8 days until Sheena comes back. It's been a long old month of seperation again. Hoping to take her downstream for a couple of days to unwind. River conditions are still pretty good, all things considered. Complete absence of the nasty biting wind which has made previous Novembers less than brilliant for travelling.

Saturday, 9 November 2013


Last night, I enjoyed a few hours down at the Hedsor working man's club. Where Alan stuffed me 3 frames to 0 at snooker. But I didn't mind at all, because I was there for the sheer enjoyment of knocking some expensive ceramic balls around that vast expanse of green table.

It was also "Rock 'n' Roll" night. With a live band. I heard all of the 12 bars of the blues. And the joint was definitely jumping. The oldies seemed to enjoy themselves.

Sadly, the night was marred by two things...

1. Tinned Guinness. which made me feel nauseous.

2. Outside, enjoying a quick ciggie...

Young girl: "This is Sumo... He is lovely!". Bulky woman in too-tight red dress: "No he isn't, Chloe. He's a wet smelly dog". She then smirked at me. Waiting for a reaction. I gave her my best "OH RLY?" look, and thought "That may well be, love. but even so, he *still* has infinitely more pedigree than you!". I'm glad not to have said it out loud. Because that would have given her the reaction she wanted.

He was neither wet, nor smelly. She was just attempting to crush her little girl's love of labradors. Which I thought was un-necessarily cruel. That unpleasant encounter left a far worse taste than the guiness, to be honest.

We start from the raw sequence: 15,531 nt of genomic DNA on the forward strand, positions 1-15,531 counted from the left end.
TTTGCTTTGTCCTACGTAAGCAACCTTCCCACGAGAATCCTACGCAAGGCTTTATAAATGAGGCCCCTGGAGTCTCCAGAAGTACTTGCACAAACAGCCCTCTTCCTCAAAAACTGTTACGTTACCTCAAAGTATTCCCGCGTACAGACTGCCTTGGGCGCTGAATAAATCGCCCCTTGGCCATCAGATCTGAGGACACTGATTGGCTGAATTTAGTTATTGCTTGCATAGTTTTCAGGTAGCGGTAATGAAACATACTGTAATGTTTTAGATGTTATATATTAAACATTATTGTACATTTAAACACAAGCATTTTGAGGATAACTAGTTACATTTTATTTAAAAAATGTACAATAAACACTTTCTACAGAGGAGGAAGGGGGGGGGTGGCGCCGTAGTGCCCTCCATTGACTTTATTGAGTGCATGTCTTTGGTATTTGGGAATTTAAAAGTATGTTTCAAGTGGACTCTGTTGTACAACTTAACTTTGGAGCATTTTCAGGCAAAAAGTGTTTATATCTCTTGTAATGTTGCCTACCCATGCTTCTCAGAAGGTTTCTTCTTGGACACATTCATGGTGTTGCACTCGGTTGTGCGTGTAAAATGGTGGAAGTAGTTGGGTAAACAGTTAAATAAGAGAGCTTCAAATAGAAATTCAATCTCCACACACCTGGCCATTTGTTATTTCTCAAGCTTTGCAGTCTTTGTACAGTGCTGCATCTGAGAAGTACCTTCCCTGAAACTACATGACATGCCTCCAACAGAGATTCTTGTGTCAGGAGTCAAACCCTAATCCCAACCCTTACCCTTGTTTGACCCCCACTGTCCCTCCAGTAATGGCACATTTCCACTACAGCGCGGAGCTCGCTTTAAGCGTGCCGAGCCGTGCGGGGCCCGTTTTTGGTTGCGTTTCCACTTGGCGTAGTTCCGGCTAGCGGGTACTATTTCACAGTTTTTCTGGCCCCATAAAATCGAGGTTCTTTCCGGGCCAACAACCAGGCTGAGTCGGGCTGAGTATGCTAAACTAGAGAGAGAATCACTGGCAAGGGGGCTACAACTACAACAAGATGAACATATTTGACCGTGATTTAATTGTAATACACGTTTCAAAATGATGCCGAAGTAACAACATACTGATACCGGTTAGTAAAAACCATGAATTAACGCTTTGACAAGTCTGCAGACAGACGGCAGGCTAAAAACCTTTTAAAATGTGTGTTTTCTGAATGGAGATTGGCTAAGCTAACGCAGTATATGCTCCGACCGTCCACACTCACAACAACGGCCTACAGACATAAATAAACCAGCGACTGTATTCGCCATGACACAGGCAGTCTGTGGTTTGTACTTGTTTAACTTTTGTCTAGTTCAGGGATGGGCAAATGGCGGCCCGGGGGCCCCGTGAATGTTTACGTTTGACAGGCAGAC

Monday, 4 November 2013

4.5 hours

It heaved it down with rain for six hours solid last night. But, when I opened the hatch this morning, I was delighted to find that it seemed to have made very little difference to the river conditions. Today's journey was cold and windy enough to need gloves, but also sunny enough to need shades....

Good day Sunshine, in November!
Straight through Henley

Hail Isis!

Stopped by Temple Island.
There was no sign of the 'Willow Brook' boat (Mr. SRB moorings), so I took a chance and pulled over to make myself some more coffee and let beastie off quickly. Thankfully, he did not pop out of the bushes and demand any money today.

Hambledon Lock. Self-Service.

Downstream of Rememenenham

Medmenenemham Abbey
Straight through Marlow
Nobody seems to stop on Marlow's Higginson park moorings anymore. I'm not surprised, given that it is £11 a night to stay there now. Shot themselves in the foot with that one. Unless their intention was to utterly clear the place of boats. In which case, they've been spectacularly successful. 

Cardboard Castle. Still being renovated.
Surprisingly, it only took 4.5 hours (and 3 espressos) to get myself from Shiplake, down to Bourne End. I think this is a new record for dogma. Didn't feel like I was rushing it, either. The engine stayed cool all the way, so maybe that fountain from the header tank shifted some crud about in a beneficial manner.

Sheena was mortified to read that I'd pinched some of Uri's winter log stash. But the spirit of Dick Turpin made me do it. Ie: Probably not the first time that a wealthy man has been relieved of some coins in Sonning. :) She said:- "You will probably burn them with great satisfaction." Which I must confess, is true. :) I should also point out, that I 'found' them laying on the towpath outside his house. Not in his private garden. A dead, rootless tree, which had fallen in the river. It had to be disposed of. Somehow. :)

"Nice bit of beech!", said the lock-keeper at Marlow. I was impressed that he knew what wood it was, just from a quick glance. And also that he was a log connoisseur. Because they really are fine bits of beech.